The Vatican

The Vatican- Sistine Chapel

The Sistine Chapel was named after Pope Sixtus IV who commissioned Baccio Pontelli in 1475 to build a palace chapel and Vatican fortress. The dimensions of the chapel are 40M X 13M. You enter the Sistine Chapel through a side door and walk down some very shallow steps into the main part of the chapel. Everywhere you look you see masterpieces. They start midway up the wall and overflow onto that most famous canvas, the Ceiling of the Sistine Chapel. The room is a microcosmic museum unto itself. Your eyes look, your brain records, but cannot begin to register and realize the magnificence of the sight. I have visited the Chapel twice and am still stunned by the works that I have seen.

Along the sides are two galleries of paintings. The lower gallery painted by Perugino, Botticelli, Ghirlandaio, Roselli, and Signorelli depict the following biblical scenes:

  • The Baptism of Christ
  • The Temptation of Christ
  • The Call of St. Peter and St. Andrew
  • The Sermon on the Mount
  • Jesus Handing the Keys to St. Peter
  • The Last Supper
  • Moses Journey Into Egypt
  • Moses Receives the Call
  • The Crossing of the Red Sea
  • Adoration of the Golden Calf
  • The Punishment of Korah, Dathan, and Abiram
  • The Last Days of Moses

The intermediate level depicts paintings of twenty-four Popes from St. Anacletus (76-88) to St. Dionysius (259 – 268). These paintings are in pairs and reside on either side of windows going around the walls. Ghirlandaio, Botticelli, Roselli, and Fra Diamante painted them. Each papal pair is capped by a Lunette (arched painting) depicting the ancestors of Christ; the Lunettes were painted by Michelangelo.

Above all of this is Michelangelo’s ceiling commissioned by Pope Julius II in March of 1508 and composed of thirty-three individual paintings. They begin with the center strip consisting of:

  • God Dividing Light From Darkness
  • Creation of the Sun and the Moon
  • God Separating the Waters from the Land
  • The Creation of Man
  • The Creation of Woman
  • The Original Sin
  • The Sacrifice of Noah
  • The Deluge
  • Drunkenness of Noah

The center strip is bordered on all sides by an additional twenty-four paintings all depicting a variety of scenes from the Bible.

By far the most impressive are those depicting the creation of the world. We observe God in his omnipotence performing tasks we cannot even imagine, moving bits of Heaven and Earth about as if he were sweeping the floors or dusting shelves.

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He reaches out to Adam and animates the supine figure with life and the ability to reason. Who has not seen details of this most famous of paintings, the hands reaching toward each other. One filled with power, the other limp but desirous of intimacy with such power.

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Next we observe the creation of Eve and the couple being driven from Eden after falling prey to the evil advances of the Serpent. At the end of the center strip are three paintings portraying Noah, the Deluge, and sacrificial offerings of thanks. There are another twenty-four paintings around the perimeter.

Just as our eyes became accustomed to the overwhelming sight of Michelangelo’s genius, we turned back toward the door. There it was the most magnificent work of all, The Last Judgment.

This immense work was painted by Michelangelo twenty years after the completion of the ceiling, and fills the entire wall. In the Last Judgment, Christ appears in the center next to Mary. He appears to be the source of a powerful vortex that is calling the dead from their resting-places. The dead rise on the left side of the painting towards a cloud. On this cloud is a group of angels who are the keepers of the Books of Good and Evil Deeds. Each soul is called forth and answers for his deeds. The good are saved and welcomed into Heaven, the damned are sent back down to Charon and the beasts and demons of Hell.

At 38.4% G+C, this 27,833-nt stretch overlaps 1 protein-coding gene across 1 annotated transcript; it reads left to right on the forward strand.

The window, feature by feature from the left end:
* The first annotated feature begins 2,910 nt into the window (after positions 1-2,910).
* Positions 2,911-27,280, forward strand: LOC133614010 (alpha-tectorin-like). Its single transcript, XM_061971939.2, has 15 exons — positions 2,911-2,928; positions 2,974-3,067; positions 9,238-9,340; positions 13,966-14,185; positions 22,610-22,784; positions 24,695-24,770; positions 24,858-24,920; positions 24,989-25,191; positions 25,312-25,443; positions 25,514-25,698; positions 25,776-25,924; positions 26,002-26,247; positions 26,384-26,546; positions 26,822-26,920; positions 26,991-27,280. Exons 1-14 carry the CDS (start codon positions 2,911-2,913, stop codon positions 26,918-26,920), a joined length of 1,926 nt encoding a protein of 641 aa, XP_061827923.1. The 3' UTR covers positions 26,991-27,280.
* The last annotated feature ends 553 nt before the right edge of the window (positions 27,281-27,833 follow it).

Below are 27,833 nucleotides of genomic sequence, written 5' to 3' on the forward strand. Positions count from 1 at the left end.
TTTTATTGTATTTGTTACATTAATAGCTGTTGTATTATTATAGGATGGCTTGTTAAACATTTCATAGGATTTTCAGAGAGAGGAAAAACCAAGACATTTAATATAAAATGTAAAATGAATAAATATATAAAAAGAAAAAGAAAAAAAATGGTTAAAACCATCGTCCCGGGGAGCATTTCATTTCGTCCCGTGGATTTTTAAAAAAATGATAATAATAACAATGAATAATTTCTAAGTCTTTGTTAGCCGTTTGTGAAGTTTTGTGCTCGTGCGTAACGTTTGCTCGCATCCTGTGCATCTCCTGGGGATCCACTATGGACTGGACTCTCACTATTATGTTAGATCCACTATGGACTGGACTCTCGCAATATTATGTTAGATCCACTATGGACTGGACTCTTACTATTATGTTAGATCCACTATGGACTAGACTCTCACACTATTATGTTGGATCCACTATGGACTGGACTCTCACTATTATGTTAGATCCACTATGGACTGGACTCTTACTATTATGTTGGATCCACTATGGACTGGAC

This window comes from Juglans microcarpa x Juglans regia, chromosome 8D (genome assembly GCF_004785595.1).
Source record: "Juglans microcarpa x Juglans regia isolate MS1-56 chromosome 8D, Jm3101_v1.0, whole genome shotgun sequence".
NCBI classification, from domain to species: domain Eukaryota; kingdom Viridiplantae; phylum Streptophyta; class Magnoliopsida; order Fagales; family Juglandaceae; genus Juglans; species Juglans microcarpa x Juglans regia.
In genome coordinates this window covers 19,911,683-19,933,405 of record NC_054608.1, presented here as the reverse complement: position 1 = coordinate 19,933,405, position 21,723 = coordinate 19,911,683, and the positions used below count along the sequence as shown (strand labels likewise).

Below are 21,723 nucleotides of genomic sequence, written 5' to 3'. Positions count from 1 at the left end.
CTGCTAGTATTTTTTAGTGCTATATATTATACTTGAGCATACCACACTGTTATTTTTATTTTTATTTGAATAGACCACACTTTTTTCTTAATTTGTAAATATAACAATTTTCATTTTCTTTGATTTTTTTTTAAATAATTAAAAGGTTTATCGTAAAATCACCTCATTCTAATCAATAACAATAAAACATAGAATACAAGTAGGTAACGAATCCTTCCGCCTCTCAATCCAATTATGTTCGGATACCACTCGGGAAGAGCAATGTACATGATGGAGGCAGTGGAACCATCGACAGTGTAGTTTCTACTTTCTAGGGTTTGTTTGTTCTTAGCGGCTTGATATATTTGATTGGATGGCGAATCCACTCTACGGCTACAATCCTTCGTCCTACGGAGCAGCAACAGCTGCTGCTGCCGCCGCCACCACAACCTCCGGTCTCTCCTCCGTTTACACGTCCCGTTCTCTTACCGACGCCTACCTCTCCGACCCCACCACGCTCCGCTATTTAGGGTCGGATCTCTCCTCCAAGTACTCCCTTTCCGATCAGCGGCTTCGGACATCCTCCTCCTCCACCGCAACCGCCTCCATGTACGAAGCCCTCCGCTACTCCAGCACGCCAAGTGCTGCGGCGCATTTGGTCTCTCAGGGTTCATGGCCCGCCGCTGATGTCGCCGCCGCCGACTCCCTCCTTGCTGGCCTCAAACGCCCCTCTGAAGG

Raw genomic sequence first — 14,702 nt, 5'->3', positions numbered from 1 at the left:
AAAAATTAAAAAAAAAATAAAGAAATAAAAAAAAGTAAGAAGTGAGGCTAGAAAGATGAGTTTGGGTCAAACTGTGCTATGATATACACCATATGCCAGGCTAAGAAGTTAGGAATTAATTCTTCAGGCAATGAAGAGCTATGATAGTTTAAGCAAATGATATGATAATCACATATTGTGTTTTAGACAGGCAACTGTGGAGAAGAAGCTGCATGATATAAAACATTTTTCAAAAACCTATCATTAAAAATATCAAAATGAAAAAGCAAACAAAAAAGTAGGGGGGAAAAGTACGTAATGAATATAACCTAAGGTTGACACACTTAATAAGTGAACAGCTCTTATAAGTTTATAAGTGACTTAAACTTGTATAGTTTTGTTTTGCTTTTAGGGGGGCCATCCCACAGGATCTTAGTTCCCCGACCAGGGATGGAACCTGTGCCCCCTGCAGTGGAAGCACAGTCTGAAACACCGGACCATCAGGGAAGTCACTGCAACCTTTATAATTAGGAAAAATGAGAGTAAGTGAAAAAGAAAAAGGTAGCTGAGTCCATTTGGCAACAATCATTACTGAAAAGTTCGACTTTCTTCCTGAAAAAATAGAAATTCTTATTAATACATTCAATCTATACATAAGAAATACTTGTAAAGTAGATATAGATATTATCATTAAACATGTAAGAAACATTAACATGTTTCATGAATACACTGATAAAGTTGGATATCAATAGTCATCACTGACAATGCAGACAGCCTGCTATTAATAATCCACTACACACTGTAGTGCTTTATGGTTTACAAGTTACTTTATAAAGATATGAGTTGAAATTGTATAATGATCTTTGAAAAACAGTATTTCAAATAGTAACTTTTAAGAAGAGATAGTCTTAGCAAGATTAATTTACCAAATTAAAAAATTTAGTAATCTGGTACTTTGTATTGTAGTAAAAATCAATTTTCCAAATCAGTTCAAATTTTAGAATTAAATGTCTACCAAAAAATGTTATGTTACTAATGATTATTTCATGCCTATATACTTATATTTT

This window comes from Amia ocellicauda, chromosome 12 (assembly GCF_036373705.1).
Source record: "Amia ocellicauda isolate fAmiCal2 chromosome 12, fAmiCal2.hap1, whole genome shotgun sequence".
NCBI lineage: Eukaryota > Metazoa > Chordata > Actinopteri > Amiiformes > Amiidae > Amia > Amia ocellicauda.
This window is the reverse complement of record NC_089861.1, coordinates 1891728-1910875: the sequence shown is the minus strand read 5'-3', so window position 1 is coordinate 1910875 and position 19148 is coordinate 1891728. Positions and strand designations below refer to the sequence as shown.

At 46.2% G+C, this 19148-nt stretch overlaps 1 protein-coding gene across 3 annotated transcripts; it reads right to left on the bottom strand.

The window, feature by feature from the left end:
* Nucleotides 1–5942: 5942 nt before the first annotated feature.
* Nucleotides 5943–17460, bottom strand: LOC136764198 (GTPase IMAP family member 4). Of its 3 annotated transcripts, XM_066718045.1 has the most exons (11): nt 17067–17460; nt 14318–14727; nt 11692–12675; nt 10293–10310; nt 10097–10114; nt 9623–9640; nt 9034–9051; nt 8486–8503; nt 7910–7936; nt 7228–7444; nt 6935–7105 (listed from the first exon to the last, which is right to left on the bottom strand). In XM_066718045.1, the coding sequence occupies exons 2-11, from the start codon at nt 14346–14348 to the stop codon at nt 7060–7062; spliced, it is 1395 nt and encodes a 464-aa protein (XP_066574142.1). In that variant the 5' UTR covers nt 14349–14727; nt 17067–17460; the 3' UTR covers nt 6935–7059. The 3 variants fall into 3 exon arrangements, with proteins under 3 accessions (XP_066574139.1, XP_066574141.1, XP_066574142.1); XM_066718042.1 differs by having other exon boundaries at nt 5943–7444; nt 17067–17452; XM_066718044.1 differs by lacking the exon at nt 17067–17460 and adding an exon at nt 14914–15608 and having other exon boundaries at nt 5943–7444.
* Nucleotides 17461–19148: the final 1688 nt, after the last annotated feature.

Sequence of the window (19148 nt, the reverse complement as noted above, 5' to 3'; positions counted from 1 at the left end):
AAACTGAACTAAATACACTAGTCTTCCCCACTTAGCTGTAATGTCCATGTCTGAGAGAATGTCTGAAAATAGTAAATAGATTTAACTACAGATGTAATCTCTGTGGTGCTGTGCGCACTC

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We finally depart from the tranquility of the chapel and give a last look over our shoulder as we walk through the door. We are back in the hallways again passing displays of numerous gifts that have been presented to the church and its officials over the years. Each a treasure unto itself, silver, gold, ceramic, every media is represented in these gifts.

Farther down the hall we stopped at the Vatican Gift shop. The first thing that attracted my attention was a book of the paintings of Raphael and Michelangelo found in the Vatican Museum. I am so thankful that I purchased this book, you have no idea how much pleasure it gives me to be able to refer back to it to answer questions or just to look again at the beauties of these masterpieces. Incidentally, after coming home I found the same book at our Art Museum bookstore. Oh well, I didn’t carry it around too long, I mailed it home from Munich.

I also purchased a few Rosaries, medallions, postcards, and stamps. In case you didn’t know, the Vatican has its own post office. Who could resist sending mail home postmarked from the Vatican? We quickly wrote and addressed our postcards and headed out. Jackie was really excited when she received her postcard and saw the Vatican postmark.

We walked out the door and around the corner on our way to that wonder of wonders, St. Peters Basilica. We passed sidewalk vendors selling shirts, books, and various religious artifacts.

How many of you have been to see the wonders of the Vatican? Were you as impressed as I was?

Next stop St. Peters . I’ll be looking for you.

This is an excerpt from my book “Fulfillment is a Place”, a trip taken by my son and I to fulfill my desire to travel Europe. The book is .Available through Amazon Books

 

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